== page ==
We took the scenic route back to Braintree via Mann’s Pond, Sharon and enjoyed more fall foliage, parks and playgrounds before calling it a day.

The following morning we were up early to explore Cape Cod. We started at Woods Hole where the Science Aquarium of the Oceanographic Institute is home to local sea creatures including two seals (who cannot be released on account of blindness and an inability to hunt for food) and numerous fish and crustaceans. This is a small, free of charge aquarium that dates back to the late nineteenth century and claims to be the oldest in the nation.  We passed an informative hour looking at the exhibits and chatting to the staff, who could not have been more helpful and invited us back for the seal feeding later in the day.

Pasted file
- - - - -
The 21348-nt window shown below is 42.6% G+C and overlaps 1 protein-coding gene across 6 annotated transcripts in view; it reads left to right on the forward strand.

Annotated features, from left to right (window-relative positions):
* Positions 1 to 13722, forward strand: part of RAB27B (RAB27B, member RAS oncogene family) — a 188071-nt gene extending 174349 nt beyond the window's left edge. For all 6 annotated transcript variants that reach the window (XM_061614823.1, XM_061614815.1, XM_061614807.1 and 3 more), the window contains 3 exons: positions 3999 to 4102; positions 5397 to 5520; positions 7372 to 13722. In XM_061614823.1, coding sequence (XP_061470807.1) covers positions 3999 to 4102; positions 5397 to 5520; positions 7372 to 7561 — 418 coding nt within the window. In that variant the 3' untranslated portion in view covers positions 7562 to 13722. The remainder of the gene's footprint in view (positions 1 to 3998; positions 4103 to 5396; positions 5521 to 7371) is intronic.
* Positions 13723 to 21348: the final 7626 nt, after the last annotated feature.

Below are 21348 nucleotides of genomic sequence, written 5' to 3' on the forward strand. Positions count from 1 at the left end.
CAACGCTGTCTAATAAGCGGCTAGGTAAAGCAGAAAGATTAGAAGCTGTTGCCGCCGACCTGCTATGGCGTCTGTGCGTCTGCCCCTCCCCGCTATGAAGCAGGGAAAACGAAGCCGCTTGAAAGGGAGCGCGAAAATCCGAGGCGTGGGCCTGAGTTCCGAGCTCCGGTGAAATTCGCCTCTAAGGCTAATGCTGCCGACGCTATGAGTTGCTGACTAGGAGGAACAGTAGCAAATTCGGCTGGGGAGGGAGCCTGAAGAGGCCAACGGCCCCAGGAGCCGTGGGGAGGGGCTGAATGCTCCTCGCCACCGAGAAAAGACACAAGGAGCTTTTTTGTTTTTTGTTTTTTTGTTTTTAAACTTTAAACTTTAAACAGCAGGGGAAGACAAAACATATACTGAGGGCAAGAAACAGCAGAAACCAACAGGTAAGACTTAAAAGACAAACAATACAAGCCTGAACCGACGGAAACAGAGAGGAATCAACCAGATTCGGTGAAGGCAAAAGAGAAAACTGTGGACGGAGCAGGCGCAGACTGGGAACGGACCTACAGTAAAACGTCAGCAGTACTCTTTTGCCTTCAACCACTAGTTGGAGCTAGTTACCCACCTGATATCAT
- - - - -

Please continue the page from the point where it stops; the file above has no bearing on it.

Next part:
Walking from the aquarium to Taft’s Playground for a picnic lunch, we passed Eel Pond, picturesque with its moored fishing boats and million dollar waterside residences. Life here feels slow and relaxing and we passed more time than we meant to just playing and eating and generally taking it easy. It’s on my list of places to spend the elusive lottery winnings, once they come our way.

Back in the car, we decided that Chatham Lighthouse might be worth a look. The drive took us along Falmouth’s Main Street, filled with quaint, locally owned shops and restaurants where I’m certain I could have had a good time but I guess it’s good to save something for next time.